The Parisian métro is one of the best natural testing grounds for knowing what is going on impromptu in the world of perfume. Some days, you are more receptive than others. Especially when you are so tired you need to shut your eyes when riding on the train. This is when your nose stays awake, even more so than when you are alert enough to glance around, hopefully politely...
And this morning, in succession, I was struck by different identifiable sillages. A man was wearing Hugo Boss. It smelt of dark woods on vanilla with its fruity-ambery pruney effect. Nice. Wearing a perfume, even a mainstream one, you are not trying to blend in. There are hundreds of travellers on the métro yet only a small percentage wear fine fragrances.
Then a wave of Aromatics Elixir by Estée Lauder came towards me. I opened my eyes and saw a woman dressed like a Londoner, with a beige trench coat and a silk scarf lined with red around her neck. It occurred to me then that Aromatics Elixir is not only a seductive, elegant chypre with character, but also a *crisp* one and a good choice for getting in the grove in the mornings. Its medicinal aspect, its aromatic properties came to the fore reminding you it can be a herbal tonic for the mind.
Then I forget -- there was another distinctive perfume somewhere in the carriage this morning but as I did not whip out any notebook to jot down its name, I'm afraid I might have forgotten what it was.
I often smell Lancôme La Vie est Belle these days though. It's a cousin of Flowerbomb but with its own particular olfactory imprint.
The Métro at rush hour underground and during L'Heure Bleue (Blue Hour) above ground -- Looking like an OVNI
This afternoon on the other hand, I recall two other very clear sensations of perfumes. One was the feeling of being suddenly awash in the absolutely arresting sillage of Gucci Rush, its neon and milky modern chypré notes. This is one perfume that gives you a slap in the face whenever you smell it. It's dynamic, young - not necessarily youthul - and original. It is just itself. Thank God, it's still around. Thank God Michel Almairac created it.
But the most intriguing trail of the day was probably - or at least it is so far - the strange concoction worn by a strange-looking Goth girl. As I got on the train, I first noticed her "pattes d'eph" or bell-bottom pants made of red and black tartan wool cut at knee level by the lower part of her trousers' legs made of faux fur emulating a black Yeti with matted hair. I was hypnoptized by those. Lifting my head, I saw her makeup was a contrast in deathly white, crimson red and coal black eye-liner all put together with straightened, hard-looking, paper-flat, spiky somewhat hair. I didn't oggle her too much as there was a sort of field of aggressivity around her and an air of attentive defiance on the lookout for bourgeois reactions. Sensitive girl, please don't touch me. Her perfume however I could safely swallow in while turning my back on her and wondering what it was.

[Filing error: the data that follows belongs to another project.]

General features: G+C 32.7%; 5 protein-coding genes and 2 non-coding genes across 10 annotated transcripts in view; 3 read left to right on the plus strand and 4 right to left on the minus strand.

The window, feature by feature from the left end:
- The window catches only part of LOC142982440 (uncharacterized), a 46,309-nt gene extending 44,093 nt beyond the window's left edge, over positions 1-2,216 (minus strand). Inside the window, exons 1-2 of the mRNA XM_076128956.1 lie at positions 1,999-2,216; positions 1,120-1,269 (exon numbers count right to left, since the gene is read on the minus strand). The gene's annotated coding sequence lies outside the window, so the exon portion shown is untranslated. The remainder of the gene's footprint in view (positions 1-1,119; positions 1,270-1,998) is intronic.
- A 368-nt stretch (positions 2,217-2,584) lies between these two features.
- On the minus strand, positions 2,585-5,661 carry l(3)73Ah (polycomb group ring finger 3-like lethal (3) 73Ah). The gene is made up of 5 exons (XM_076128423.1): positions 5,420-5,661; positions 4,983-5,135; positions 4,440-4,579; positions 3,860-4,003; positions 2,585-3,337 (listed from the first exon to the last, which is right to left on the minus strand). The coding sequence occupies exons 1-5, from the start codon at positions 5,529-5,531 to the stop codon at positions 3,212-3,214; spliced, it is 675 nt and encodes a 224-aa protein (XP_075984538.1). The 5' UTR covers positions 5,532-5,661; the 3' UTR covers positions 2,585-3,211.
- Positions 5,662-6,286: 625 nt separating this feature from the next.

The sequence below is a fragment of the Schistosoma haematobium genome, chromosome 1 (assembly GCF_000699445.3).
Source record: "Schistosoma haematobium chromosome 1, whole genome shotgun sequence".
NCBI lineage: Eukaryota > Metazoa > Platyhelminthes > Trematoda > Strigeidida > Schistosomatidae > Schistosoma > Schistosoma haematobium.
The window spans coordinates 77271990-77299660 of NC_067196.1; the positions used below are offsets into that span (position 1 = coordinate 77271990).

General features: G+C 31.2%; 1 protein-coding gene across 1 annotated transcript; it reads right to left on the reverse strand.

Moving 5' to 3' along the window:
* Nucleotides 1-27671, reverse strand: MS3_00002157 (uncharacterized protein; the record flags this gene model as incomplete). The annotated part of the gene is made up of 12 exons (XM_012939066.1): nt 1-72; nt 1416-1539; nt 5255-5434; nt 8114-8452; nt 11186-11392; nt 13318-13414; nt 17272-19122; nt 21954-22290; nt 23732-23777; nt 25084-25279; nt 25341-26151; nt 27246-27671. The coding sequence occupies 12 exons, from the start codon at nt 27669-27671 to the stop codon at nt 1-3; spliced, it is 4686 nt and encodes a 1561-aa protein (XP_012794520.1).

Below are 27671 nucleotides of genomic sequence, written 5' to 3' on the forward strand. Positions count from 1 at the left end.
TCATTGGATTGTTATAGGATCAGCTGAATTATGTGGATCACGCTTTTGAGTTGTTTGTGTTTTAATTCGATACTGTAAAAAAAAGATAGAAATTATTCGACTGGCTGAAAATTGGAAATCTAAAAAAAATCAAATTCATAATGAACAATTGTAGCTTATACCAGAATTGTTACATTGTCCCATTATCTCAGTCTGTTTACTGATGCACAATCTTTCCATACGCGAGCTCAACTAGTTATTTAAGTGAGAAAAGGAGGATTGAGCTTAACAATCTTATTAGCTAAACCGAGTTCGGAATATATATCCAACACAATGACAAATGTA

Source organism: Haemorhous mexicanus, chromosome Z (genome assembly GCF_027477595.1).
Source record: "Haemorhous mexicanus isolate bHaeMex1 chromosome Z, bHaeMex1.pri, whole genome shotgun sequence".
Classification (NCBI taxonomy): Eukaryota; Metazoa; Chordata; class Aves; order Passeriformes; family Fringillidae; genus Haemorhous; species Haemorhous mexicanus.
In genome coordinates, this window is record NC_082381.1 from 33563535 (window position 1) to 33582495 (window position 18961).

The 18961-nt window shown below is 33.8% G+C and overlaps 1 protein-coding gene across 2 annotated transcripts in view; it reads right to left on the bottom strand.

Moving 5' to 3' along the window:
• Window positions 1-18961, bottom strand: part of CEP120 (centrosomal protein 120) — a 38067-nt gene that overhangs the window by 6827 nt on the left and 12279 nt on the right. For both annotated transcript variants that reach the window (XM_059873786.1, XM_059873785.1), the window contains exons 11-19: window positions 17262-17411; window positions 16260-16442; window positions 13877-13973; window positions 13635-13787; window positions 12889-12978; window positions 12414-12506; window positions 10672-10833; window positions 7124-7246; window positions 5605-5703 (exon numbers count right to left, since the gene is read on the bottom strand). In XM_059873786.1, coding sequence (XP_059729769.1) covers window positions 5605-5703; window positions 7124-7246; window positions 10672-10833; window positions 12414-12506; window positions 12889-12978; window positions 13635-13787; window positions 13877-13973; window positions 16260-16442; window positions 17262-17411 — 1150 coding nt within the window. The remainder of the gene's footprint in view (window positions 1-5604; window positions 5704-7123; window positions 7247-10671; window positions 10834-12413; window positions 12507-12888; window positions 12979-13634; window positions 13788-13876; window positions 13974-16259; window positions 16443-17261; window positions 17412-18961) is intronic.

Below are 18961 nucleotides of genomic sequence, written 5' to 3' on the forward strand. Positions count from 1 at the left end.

For a moment it felt like a ballet. I felt like I was "reading" her perfume in the air and that she was aware of my olfactory interest. She seemed to be waiting for my conclusion, observing me and following the inclinations and discreet yet discernable tiltings of my head.
First, her perfume smelled strange, like her outfit. I don't mean to say "strange" in a judgmental way. I mean "strange" in the sense that I am aware of the mean average of opinions and so I aim to use the term in an objective sense. Let's say that she looked original and smelled intriguing and desorienting initially.
But then when you tried to put a name on the scent, you actually could; it smelled as if she had put on a first layer of Dior Hypnotic Poison followed by a second layer of raw patchouli oil, an intriguing combination, like a butched-up Hypnotic Poison which never knew what happened to it. Behind the gentle wafts of vanilla and heliotrope, the darker and cruder and tarrier accents of patchouli oil pierced through. A new harmony. It even suggested Sables by Annick Goutal at some point, but without staying for a long time on that fleeting reference. No, it wasn't Sables, it was the patchouli overdose found in Sables.
The custom-made mix was, I realize now, a perfect olfactory echo of her sartorial efforts. It smelled red -- Hypnotic Poison whose bottle is ruby-like smells to me like the red lights district, the boudoir of a 19th century brothel, like what Belle could be wearing in Gone with the Wind for professional reasons... you get the gist of it. But then the patchouli came in to add a black note and a dose of rougher and hard-metal attitude rather than a hippie one. Still, that patchouli essence was obviously assuming a counter-cultural role like back in the 60s-70s. Clearly, that person whom I would have loved to photograph - but 1) I had forgotten my notebook-camera and 2) she might have opposed a "no" to the idea - was very careful about her stylistic choices, be them visual or olfactory.
And to that, I feel you can only say Amen - not A*Men (by Thierry Mugler) for those who think first of perfume names - just Amen like when you bump into people who believe in the same things, here the interplay between the visual and the olfactory, a carefully orchestrated system of sensorial correspondences.